1939 USS Squalus Rescue Group
Back in the 1930s, my father and his two brothers joined the Navy. My Uncle Frank was an avid swimmer, and he became a deep sea diver. In that process, his diving team, which I understand was an experimental team at the time, were called on to rescue the Squalus, which was a Navy submarine that sunk off the East Coast. And I brought some of the carvings that he did while he was on board the ship, and for his effort with the Squalus, he and his team each received the Navy Cross.
It's a wonderful grouping of artifacts from one of the seminal moments in the history of the development of submarine warfare. The Squalus disaster was unfortunately the biggest accident to happen in the U.S. Navy prior to World War II. The U.S.S. Squalus suffered a catastrophic failure on her shakedown cruise. Of course, the idea of the shakedown cruise is to make sure that everything's operational, and in one of her first test dives, they thought that they had all of the openings of the boat closed. They did not. There was a fault in the main induction valve, and water came pouring in. Instead of a controlled descent, it was an uncontrolled descent with the boat filling with water. The main goal of any submariners is to have as many surface operations as you do dives. You want that number to come out equal in the end. For a while there, it was looking like the Squalus was going to have a bigger number of dives than surfaces. If not for Swede Momsen, who was the leader of that unit, a very forward thinking officer, those 33 individuals that were rescued from the Squalus would not have had a chance. And there were two separate operations. There was a rescue operation that they led immediately after the sinking to get the guys out, and then there was a salvage operation after that to raise the Squalus. Do you know when he carved the diving suit?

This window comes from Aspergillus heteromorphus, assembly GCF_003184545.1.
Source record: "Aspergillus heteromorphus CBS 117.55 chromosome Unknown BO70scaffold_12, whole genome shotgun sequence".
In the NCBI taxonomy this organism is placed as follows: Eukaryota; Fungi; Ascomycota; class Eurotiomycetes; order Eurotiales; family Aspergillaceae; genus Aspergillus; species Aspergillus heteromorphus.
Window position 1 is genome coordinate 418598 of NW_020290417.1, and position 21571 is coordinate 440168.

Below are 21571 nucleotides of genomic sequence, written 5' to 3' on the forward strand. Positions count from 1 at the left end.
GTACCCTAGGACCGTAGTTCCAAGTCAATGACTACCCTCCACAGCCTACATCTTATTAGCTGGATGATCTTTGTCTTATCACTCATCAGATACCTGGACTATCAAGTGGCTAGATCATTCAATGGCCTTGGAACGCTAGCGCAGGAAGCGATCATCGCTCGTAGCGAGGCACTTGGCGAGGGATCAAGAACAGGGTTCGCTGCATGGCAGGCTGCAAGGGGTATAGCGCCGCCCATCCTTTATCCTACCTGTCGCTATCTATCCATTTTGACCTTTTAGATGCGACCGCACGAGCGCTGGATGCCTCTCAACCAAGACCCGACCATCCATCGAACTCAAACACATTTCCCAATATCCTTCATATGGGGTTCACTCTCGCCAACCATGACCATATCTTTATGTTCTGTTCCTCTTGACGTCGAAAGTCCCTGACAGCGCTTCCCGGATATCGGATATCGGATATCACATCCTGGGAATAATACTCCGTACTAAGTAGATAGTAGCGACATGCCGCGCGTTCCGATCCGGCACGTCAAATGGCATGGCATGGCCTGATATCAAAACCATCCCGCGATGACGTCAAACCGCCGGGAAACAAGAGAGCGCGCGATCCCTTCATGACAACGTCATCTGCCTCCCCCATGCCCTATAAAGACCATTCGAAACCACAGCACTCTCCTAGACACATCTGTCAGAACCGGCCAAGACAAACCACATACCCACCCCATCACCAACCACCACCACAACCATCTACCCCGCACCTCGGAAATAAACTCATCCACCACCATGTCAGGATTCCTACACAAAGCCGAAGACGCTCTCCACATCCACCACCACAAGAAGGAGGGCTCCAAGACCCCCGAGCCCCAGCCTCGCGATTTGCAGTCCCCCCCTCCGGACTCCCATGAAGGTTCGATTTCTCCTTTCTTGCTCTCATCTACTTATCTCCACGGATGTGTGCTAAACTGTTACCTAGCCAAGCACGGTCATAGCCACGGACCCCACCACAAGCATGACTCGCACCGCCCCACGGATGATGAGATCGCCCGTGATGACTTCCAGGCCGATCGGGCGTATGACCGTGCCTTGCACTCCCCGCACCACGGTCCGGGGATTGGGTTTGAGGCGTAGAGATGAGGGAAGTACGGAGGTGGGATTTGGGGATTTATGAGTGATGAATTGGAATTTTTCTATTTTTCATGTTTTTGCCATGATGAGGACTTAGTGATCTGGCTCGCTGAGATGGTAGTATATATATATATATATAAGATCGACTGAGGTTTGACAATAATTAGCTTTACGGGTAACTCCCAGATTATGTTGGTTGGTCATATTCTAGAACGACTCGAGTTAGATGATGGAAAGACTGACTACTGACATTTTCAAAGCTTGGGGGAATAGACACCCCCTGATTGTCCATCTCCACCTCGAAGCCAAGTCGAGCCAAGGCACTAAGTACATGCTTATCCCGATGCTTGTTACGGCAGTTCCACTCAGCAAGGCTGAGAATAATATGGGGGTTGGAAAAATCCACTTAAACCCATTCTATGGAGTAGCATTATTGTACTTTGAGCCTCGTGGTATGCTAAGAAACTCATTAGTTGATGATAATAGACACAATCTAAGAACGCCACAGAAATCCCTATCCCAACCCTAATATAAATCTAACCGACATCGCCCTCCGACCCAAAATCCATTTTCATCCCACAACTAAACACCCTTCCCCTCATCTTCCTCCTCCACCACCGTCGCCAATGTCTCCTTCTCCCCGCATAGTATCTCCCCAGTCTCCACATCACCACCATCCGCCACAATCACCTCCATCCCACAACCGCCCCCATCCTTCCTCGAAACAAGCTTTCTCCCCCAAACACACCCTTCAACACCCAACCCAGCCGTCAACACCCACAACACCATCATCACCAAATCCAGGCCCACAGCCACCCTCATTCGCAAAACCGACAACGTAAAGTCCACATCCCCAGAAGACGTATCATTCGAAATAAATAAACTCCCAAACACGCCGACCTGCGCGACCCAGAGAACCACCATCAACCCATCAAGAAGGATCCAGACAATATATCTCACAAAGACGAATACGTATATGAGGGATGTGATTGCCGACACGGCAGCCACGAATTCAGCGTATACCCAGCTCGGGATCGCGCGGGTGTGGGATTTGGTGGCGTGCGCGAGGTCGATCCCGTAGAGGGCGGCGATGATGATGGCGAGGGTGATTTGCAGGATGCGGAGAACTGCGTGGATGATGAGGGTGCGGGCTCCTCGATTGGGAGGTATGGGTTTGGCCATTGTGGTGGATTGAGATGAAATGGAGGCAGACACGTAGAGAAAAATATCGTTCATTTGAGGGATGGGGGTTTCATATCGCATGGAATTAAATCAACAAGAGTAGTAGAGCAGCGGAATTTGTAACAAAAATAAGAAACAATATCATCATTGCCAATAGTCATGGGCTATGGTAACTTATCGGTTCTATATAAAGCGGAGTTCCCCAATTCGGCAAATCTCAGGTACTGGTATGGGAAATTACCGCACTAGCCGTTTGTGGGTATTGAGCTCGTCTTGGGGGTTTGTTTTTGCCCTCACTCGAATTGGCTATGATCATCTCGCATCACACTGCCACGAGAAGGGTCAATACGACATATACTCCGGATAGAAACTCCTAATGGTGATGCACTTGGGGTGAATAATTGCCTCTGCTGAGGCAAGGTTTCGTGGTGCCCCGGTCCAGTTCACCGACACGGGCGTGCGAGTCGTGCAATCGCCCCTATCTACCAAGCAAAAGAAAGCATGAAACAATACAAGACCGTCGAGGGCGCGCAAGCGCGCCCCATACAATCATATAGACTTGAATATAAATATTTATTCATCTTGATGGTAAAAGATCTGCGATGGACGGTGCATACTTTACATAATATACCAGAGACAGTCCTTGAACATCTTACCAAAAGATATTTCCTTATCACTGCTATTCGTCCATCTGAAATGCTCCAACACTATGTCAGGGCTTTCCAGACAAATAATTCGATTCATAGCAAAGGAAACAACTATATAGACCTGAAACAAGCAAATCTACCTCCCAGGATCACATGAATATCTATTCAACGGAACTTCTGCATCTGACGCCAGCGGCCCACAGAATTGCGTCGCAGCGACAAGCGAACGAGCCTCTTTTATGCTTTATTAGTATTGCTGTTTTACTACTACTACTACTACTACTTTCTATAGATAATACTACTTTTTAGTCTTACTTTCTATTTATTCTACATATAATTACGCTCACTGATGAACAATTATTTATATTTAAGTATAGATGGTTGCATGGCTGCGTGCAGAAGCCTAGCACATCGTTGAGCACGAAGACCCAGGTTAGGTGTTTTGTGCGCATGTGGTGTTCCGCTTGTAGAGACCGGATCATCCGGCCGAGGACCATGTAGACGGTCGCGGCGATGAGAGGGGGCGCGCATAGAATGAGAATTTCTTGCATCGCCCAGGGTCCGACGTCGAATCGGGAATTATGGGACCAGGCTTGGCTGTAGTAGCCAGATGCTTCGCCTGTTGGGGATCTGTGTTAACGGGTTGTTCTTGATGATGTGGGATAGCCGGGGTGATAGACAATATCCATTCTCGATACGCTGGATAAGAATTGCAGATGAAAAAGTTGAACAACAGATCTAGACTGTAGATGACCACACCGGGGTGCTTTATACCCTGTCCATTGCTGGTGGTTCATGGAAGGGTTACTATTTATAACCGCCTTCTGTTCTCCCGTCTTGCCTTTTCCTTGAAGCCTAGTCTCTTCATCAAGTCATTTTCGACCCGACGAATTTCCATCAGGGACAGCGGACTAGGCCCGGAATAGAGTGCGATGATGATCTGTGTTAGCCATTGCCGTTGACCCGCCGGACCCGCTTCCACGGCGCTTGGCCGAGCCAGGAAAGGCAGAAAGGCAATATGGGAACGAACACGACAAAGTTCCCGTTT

Because he was on the ship so much, he had a lot of spare time, and so he began carving. This was one of the pieces that I received because he was a deep sea diver, and it's something that I've had a particular attachment to throughout my life.
It makes an excellent accent piece to the group. One of the things that helps to document the group is his Navy Good Conduct medal, which is engraved with his name and the date. But of course, the key piece to the grouping is the Navy Cross. The Navy Cross is the second highest award in the United States Navy, second only to the Medal of Honor. It is unlike its Army counterpart, the Distinguished Service Cross, in that it's typically not engraved, but in this case, where we have a chain of custody and provenance, we know exactly who earned the Navy Cross and why. And in the rescue action of the Squalus, there were four Medals of Honor that were awarded for that action, and also 46 Navy Crosses. Being a salvage diver is an incredibly dangerous occupation, and what those guys did in order to rescue the crew and even the subsequent salvage was all extremely hazardous duty.
I understood that after they rescued the Squalus, after they salvaged it, they did refit it and put it back to sea.
As the Sailfish.
As the Sailfish. Ok.
It became the U.S.S. Sailfish. Interesting twist of history, part of the group assisting with the rescue of the Squalus was from the U.S.S. Sculpin. The Sculpin was sunk in the Pacific in World War II. Some of the survivors were captured by the Japanese, and they were on board one of the hell ships on the way to work camp when it was torpedoed by the U.S.S. Sailfish.
Oh, really? Oh, my.
And they were sadly sent to the bottom by the very boat that they had helped to rescue just a few years earlier. One of those ironic twists of World War II. A Navy Cross on its own in 2014, a retail price for one would be around $500 or $600 for a World War II Navy Cross. That's really not what serious advanced collectors are pursuing. They're pursuing groupings where you have an interesting story involved, and there are few more interesting stories in the history of the United States Navy than that very unfortunate shakedown cruise of the Squalus. You have a photo album of the salvage operation. We have a picture of the individual who earned the award, and then the citation from President Roosevelt. As a complete group, a retail price today would be between $6,000 and $7,000.
Wow. Much more than I anticipated.
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